Something similar apparently happened in Northern California at the San Jose Medical Center, where management acknowledged in public that Kaiser and the SEIU had been secretly bargaining over the layoffs since June. If this is true, the SEIU has been operating in direct contradiction to the much heralded Employment and Income Security Agreement negotiated by the union leaders, while asking their members to protest impending layoffs that they have already agreed to accept.

So far, the SEIU leadership has feebly proposed its own alternatives to the layoffs: voluntary severance pay, job shifting and various efficiency measures.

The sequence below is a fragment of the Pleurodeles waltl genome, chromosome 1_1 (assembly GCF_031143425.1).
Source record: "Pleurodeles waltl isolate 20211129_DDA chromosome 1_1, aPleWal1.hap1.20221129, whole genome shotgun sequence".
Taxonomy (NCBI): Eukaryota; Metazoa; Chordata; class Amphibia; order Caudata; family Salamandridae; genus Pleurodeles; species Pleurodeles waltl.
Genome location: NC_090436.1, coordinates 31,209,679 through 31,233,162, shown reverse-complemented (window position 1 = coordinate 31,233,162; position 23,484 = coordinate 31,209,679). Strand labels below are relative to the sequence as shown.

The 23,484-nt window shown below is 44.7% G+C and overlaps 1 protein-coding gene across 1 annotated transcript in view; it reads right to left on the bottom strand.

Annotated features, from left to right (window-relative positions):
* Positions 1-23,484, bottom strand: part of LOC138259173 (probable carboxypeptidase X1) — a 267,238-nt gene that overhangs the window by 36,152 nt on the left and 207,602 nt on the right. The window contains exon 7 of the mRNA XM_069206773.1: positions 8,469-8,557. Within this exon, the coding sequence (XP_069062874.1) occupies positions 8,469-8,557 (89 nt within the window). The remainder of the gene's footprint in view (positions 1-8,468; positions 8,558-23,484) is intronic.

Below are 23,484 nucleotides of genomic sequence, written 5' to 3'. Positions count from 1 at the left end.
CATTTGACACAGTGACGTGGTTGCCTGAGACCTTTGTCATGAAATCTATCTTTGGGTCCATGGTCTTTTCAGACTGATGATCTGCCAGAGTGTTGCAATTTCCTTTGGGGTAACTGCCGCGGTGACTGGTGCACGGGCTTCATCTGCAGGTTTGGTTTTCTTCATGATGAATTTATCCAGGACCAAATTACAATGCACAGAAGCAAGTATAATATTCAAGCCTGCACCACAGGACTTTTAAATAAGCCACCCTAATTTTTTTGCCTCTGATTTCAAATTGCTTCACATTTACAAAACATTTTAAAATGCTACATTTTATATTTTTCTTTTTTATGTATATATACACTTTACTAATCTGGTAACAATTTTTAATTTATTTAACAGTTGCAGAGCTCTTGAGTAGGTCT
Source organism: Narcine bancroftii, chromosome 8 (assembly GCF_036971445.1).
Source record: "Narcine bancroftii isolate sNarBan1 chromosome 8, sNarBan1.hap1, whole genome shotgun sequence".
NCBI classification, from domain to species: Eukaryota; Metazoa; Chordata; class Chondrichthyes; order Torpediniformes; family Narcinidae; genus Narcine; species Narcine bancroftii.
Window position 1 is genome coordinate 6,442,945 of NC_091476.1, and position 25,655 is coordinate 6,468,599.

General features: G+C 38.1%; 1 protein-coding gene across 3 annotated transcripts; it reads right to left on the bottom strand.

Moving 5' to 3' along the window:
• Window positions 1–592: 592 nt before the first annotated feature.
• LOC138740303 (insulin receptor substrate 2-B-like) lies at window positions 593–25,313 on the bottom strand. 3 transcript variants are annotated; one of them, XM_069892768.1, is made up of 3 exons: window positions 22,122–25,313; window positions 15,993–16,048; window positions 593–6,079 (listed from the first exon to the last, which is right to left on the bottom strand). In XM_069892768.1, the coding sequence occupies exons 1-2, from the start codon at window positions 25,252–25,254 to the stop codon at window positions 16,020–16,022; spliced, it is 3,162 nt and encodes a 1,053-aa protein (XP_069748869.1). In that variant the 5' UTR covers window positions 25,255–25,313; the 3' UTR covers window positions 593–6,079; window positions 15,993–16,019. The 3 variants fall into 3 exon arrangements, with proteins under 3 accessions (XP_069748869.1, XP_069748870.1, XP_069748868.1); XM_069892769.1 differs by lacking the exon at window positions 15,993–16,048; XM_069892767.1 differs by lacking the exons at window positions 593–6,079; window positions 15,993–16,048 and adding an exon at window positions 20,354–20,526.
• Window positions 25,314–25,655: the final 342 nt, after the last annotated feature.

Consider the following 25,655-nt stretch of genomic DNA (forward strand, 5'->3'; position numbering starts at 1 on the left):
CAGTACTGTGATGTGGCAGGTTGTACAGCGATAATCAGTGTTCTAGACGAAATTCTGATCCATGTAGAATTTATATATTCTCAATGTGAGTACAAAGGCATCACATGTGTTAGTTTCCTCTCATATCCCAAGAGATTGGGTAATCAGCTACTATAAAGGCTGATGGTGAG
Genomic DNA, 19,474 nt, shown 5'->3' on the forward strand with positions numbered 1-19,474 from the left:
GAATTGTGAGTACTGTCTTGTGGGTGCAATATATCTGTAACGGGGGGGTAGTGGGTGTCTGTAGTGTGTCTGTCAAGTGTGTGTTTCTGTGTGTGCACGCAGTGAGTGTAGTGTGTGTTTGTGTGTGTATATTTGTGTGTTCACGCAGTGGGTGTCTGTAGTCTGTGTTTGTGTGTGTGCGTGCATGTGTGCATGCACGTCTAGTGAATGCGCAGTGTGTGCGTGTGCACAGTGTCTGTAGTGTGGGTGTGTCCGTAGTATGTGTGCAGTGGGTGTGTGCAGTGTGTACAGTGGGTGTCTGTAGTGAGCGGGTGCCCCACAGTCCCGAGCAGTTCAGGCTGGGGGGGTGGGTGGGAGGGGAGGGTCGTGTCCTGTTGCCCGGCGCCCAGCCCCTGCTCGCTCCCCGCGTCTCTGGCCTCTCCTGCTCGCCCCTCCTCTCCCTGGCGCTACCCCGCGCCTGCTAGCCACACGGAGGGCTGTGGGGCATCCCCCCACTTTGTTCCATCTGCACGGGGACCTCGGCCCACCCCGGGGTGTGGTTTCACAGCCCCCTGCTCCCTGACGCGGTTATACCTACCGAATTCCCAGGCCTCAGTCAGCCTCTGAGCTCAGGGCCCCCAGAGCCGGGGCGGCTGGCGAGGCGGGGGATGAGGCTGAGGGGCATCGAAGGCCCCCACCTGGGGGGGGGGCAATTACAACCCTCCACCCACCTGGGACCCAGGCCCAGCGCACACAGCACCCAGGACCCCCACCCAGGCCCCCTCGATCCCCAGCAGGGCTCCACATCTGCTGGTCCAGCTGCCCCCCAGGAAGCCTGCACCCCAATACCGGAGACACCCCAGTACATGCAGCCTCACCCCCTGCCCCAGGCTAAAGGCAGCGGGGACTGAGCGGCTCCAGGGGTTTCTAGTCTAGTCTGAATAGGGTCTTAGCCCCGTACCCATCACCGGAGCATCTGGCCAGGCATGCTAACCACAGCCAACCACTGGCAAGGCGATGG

One Kaiser worker, Lola Jones, was quoted at length in a recent issue of California Healthcare: “My concern is if Kaiser is meeting with the unions about considering layoffs, why is it that the workers have not been informed by their union leaders about this?!

“What this basically tells me and my fellow workers is that SEIU and Kaiser Permanente are making behind-the-door deals and not honoring our contract that clearly states the proper steps labor and management will have to take before a layoff can possibly happen!! How can people be laid off in a union organization and we have not been notified by our union this is going to happen? What are we paying union dues for?!” 

Kaiser Permanente workers on the picket lines expressed their concerns, not only for their livelihoods, but also for the welfare of their patients.